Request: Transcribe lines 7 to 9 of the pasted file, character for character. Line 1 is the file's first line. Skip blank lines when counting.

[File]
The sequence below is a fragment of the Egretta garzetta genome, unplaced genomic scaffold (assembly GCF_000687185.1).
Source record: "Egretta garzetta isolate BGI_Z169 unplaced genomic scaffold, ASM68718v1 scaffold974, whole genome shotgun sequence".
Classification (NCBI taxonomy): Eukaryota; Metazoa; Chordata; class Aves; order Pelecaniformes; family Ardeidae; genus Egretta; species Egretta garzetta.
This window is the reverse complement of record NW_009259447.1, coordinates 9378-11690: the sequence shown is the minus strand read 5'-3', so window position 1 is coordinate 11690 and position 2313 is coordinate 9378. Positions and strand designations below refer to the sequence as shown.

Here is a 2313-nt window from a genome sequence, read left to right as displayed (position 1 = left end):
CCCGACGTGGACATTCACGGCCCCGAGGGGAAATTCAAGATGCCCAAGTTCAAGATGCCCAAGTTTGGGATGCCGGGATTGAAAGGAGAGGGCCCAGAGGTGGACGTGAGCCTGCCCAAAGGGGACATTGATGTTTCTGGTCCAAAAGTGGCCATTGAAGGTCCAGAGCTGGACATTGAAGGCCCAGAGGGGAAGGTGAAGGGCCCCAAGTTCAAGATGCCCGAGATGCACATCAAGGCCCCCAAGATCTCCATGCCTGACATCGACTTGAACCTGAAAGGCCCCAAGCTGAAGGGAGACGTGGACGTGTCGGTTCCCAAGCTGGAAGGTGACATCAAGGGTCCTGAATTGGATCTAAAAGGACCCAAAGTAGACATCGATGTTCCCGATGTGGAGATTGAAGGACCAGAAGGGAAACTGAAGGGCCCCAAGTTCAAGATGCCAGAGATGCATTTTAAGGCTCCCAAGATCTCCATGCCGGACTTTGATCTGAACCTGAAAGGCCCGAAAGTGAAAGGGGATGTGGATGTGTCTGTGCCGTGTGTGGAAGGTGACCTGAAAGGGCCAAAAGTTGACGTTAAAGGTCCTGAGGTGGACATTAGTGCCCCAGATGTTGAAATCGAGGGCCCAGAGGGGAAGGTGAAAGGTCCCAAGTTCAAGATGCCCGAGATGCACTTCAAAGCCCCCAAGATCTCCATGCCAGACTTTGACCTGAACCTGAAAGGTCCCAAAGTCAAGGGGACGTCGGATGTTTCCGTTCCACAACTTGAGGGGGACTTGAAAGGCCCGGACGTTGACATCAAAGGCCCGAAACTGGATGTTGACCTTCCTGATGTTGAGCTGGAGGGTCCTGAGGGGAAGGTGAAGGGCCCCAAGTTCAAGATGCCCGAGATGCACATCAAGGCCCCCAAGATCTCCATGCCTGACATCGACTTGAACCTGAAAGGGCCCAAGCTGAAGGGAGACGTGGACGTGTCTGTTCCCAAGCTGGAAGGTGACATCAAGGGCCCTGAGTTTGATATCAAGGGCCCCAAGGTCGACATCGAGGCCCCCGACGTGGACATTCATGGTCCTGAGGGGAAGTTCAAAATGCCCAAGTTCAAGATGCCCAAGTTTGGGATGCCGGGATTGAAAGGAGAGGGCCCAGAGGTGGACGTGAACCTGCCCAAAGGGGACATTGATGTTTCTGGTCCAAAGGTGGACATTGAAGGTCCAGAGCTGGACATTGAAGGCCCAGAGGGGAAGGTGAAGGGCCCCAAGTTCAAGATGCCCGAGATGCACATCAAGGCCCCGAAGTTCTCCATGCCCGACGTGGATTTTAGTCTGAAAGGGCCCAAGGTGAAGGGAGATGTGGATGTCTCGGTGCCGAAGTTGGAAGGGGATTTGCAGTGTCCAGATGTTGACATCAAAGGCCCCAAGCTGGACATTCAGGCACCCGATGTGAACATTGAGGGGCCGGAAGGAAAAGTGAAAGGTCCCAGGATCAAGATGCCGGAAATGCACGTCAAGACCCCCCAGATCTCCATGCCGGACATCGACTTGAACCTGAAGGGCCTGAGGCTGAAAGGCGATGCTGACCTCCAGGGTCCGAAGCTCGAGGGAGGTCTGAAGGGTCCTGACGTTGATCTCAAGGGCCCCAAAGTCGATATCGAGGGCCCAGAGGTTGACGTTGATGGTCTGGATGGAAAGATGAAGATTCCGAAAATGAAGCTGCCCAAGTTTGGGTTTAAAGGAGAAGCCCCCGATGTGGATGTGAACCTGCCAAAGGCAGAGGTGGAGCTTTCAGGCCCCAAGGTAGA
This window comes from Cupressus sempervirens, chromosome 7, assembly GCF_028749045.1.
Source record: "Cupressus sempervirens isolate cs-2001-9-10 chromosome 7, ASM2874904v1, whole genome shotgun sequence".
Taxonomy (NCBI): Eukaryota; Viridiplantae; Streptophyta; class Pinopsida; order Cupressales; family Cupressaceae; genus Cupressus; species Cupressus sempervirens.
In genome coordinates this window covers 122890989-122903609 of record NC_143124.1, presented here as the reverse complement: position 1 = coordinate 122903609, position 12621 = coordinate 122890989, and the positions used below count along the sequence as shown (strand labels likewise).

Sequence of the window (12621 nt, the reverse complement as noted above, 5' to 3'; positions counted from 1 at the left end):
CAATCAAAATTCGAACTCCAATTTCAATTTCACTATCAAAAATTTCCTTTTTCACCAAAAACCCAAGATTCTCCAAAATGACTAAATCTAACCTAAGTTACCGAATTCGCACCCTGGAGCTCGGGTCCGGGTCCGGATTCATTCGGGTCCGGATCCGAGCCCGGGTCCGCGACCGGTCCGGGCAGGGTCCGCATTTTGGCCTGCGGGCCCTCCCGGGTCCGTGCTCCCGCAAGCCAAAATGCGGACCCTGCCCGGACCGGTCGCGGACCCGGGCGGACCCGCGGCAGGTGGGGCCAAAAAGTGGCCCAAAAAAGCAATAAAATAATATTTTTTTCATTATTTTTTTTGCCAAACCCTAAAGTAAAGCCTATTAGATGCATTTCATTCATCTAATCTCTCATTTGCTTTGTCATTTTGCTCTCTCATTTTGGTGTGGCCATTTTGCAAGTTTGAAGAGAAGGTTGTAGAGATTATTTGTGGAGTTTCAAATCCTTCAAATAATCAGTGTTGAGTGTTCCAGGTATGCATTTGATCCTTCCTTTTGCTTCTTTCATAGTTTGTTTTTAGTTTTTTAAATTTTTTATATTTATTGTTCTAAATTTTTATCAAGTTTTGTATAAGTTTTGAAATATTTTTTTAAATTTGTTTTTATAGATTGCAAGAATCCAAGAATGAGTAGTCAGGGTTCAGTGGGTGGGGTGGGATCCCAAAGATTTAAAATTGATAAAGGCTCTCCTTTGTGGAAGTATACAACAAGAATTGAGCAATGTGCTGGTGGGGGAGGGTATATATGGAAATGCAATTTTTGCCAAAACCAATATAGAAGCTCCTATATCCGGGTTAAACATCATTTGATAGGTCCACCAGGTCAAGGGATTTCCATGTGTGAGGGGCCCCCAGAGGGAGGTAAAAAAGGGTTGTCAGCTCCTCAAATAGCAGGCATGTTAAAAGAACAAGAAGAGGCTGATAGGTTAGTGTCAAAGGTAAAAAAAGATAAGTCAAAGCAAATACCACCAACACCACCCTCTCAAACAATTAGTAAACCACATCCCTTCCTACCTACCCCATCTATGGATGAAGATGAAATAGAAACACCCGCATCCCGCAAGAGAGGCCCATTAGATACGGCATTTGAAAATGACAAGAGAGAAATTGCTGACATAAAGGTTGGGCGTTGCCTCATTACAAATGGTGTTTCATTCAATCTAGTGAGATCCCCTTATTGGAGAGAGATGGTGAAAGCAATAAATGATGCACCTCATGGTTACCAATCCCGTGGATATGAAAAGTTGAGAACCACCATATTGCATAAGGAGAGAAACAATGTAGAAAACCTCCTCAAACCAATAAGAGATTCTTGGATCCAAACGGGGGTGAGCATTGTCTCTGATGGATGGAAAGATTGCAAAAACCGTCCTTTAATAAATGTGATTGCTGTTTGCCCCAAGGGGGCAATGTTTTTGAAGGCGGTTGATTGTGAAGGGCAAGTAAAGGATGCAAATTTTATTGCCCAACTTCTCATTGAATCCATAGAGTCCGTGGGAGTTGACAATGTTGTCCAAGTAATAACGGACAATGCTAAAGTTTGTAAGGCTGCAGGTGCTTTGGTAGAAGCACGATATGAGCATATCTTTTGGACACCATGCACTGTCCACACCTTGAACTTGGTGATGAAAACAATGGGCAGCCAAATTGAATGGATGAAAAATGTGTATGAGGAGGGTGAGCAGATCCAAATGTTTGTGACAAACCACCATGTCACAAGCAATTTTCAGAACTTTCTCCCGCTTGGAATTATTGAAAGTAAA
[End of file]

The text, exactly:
This window comes from Cupressus sempervirens, chromosome 7, assembly GCF_028749045.1.
Source record: "Cupressus sempervirens isolate cs-2001-9-10 chromosome 7, ASM2874904v1, whole genome shotgun sequence".
Taxonomy (NCBI): Eukaryota; Viridiplantae; Streptophyta; class Pinopsida; order Cupressales; family Cupressaceae; genus Cupressus; species Cupressus sempervirens.